Working with Text

13. Working with Text

Lots of data resides not as numbers but as text: names of dog breeds, restaurant violation descriptions, street addresses, web logs, books, documents, blog posts, and Internet comments. To organize and analyze the information contained in text, we often need to do the following tasks:

  • Convert text into a standard format. This is also referred to as canonicalizing text. For example, we might need to convert characters to lower case, use common spellings and abbreviations, remove punctuation and blanks;

  • Extract a piece of text to create a feature. As an example, a string might contain a date embedded within it and we want to pull it out from the string to create a date feature.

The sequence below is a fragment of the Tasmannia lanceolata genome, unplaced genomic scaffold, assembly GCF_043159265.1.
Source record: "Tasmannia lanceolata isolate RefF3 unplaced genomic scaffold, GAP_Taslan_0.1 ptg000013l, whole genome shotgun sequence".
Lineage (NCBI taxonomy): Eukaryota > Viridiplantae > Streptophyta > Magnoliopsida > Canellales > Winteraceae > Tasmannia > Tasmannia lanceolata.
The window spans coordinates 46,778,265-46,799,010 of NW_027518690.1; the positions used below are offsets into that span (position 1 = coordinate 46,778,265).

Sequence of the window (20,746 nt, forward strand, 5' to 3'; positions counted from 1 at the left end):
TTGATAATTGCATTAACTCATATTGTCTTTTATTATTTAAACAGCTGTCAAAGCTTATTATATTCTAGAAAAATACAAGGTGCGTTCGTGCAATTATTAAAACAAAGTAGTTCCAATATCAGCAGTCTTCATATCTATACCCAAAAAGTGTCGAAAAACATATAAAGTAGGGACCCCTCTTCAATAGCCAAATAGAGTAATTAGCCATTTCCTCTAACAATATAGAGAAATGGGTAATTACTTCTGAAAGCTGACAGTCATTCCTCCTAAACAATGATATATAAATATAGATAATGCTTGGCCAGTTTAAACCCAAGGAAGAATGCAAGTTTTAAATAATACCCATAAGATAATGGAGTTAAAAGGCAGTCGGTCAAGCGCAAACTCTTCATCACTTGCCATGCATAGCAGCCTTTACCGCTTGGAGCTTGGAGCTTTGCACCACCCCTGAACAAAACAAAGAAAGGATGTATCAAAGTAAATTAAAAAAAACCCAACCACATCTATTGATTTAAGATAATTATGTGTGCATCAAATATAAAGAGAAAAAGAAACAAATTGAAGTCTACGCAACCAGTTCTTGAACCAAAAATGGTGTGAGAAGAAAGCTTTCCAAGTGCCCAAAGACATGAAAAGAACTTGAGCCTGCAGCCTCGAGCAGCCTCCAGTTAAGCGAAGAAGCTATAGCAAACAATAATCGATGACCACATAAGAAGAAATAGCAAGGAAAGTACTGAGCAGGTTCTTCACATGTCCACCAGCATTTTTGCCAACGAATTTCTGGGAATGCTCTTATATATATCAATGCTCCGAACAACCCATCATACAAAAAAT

• Transform text into a feature. We might want to create a 0-1 variable to indicate whether or not a string contains certain words.

  • Text Analysis. In order to compare entire documents at once, we can transform a document into a vector of word counts.

This chapter introduces common techniques for working with text data. We show how simple string manipulation tools are often all we need to put text in a standard form or extract portions of strings. We’ll also introduce regular expressions for more general and robust pattern matching. To make these text operations more concrete, we begin by introducing several examples that need string manipulations or regular expressions to prepare text for analysis.